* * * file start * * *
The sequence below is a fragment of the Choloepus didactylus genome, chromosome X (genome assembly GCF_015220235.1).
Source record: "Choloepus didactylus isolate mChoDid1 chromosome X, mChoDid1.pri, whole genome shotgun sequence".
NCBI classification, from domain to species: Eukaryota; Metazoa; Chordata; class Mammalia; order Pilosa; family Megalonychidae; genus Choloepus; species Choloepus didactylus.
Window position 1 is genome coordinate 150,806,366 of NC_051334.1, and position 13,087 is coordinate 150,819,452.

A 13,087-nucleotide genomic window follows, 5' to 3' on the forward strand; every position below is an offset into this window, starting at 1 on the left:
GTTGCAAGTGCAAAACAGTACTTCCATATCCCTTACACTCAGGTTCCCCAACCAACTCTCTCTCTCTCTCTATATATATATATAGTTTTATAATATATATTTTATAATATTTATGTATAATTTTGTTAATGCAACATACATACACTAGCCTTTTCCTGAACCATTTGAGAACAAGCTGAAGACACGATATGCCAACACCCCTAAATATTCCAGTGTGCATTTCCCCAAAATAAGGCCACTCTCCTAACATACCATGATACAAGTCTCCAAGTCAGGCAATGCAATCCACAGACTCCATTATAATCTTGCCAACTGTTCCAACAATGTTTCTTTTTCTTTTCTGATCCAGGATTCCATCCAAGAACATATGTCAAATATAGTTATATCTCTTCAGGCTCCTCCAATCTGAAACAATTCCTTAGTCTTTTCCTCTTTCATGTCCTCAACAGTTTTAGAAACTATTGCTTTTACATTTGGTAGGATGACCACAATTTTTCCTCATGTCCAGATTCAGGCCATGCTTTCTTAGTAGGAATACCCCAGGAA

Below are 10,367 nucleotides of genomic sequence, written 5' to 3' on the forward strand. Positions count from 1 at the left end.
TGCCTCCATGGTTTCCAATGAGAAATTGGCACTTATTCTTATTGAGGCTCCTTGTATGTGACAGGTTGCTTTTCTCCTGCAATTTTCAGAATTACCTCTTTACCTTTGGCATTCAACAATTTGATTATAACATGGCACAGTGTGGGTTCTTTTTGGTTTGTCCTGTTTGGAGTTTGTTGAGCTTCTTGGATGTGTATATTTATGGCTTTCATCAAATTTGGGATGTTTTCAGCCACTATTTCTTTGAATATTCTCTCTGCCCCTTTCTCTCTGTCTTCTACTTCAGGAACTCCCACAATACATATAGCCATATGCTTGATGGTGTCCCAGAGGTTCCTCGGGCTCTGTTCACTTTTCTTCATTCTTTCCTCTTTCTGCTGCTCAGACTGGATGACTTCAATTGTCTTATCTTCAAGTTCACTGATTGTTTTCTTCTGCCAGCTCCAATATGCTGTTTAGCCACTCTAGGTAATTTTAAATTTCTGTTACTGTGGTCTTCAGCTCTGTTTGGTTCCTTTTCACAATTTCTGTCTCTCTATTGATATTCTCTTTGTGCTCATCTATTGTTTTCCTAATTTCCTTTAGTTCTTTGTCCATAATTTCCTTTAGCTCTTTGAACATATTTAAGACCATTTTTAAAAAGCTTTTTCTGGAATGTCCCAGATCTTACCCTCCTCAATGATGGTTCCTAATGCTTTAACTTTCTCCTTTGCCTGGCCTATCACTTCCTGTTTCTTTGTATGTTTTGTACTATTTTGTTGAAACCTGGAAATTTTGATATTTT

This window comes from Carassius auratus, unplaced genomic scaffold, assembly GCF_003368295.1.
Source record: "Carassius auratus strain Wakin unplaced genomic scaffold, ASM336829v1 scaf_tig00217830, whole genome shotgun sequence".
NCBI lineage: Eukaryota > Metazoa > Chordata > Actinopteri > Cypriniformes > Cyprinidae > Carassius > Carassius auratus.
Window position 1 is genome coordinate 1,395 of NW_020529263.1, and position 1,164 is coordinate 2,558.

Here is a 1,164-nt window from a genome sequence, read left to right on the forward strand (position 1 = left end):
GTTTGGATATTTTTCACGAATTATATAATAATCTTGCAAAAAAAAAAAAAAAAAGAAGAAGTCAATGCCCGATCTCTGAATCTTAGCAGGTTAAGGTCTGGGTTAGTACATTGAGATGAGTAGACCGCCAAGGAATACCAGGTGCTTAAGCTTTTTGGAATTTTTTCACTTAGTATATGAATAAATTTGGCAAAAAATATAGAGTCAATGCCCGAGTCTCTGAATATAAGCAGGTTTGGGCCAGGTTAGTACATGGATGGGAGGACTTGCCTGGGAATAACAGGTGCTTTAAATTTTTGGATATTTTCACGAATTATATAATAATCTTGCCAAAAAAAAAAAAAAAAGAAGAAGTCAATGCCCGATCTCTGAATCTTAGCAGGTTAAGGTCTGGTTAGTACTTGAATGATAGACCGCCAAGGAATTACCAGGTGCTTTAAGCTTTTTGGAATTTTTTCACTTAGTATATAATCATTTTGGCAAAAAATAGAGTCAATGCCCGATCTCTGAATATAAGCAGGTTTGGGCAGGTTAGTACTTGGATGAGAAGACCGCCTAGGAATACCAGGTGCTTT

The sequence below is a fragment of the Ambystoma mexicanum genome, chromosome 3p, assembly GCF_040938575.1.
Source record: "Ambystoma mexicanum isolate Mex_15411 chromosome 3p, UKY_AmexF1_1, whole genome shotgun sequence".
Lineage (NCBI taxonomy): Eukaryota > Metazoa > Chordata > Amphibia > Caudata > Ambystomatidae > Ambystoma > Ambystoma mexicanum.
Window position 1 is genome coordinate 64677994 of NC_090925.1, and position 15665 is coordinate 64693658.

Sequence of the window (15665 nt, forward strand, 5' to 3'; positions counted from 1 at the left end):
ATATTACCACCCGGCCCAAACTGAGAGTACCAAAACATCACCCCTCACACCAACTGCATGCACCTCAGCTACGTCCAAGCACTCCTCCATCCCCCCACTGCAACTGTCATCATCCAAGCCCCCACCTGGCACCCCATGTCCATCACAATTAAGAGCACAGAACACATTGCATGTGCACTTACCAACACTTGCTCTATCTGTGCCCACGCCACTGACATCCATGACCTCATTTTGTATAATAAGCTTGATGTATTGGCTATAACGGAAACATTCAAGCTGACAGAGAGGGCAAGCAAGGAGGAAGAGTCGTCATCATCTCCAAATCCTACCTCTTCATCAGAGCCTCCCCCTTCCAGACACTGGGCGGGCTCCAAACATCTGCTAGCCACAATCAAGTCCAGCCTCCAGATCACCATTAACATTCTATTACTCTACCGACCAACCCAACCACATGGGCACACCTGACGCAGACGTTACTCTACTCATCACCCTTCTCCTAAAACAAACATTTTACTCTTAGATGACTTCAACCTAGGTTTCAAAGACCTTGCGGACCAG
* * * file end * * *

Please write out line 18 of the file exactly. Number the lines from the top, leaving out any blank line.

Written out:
Window position 1 is genome coordinate 64677994 of NC_090925.1, and position 15665 is coordinate 64693658.